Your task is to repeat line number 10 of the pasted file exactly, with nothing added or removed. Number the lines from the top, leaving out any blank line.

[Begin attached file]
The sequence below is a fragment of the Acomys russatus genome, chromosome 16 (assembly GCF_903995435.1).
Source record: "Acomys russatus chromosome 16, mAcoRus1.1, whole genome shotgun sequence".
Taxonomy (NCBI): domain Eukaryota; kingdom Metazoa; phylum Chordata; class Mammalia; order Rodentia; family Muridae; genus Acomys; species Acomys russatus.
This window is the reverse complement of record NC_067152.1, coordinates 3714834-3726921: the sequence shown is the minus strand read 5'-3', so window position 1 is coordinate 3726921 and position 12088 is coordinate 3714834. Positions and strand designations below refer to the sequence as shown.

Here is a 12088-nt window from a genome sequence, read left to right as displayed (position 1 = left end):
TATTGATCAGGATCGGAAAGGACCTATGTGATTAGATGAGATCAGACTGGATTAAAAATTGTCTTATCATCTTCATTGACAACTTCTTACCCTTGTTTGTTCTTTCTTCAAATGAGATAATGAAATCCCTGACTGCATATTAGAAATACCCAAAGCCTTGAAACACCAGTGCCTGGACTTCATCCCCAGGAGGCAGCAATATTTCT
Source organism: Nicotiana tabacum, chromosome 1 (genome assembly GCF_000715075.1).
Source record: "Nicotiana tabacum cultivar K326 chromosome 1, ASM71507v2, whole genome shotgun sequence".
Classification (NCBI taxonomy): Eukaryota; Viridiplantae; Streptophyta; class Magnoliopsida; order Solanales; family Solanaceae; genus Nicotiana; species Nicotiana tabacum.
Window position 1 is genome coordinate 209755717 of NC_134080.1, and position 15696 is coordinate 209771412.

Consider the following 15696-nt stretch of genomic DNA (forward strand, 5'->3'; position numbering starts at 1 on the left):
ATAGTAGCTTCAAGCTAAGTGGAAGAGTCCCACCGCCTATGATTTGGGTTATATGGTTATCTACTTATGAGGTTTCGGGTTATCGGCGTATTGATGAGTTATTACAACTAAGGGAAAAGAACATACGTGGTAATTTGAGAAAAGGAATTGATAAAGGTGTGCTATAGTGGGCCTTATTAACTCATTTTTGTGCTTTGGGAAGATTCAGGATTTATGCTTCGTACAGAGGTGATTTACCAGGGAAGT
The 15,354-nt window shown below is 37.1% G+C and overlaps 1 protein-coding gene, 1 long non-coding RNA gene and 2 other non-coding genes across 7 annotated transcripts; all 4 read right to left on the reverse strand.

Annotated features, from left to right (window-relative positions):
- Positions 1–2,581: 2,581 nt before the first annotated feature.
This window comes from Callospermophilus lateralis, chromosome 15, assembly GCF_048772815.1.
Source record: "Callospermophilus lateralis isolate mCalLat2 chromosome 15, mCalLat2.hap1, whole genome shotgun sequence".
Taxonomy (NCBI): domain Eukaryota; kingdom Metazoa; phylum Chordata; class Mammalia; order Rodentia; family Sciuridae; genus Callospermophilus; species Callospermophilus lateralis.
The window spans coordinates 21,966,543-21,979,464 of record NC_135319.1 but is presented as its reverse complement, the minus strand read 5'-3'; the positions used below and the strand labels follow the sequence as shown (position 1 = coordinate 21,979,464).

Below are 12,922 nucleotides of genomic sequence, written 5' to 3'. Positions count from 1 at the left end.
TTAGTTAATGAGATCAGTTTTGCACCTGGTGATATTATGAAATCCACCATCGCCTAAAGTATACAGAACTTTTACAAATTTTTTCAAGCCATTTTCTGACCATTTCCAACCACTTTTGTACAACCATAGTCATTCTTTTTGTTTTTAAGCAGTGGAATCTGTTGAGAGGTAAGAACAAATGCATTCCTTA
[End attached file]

Window position 1 is genome coordinate 209755717 of NC_134080.1, and position 15696 is coordinate 209771412.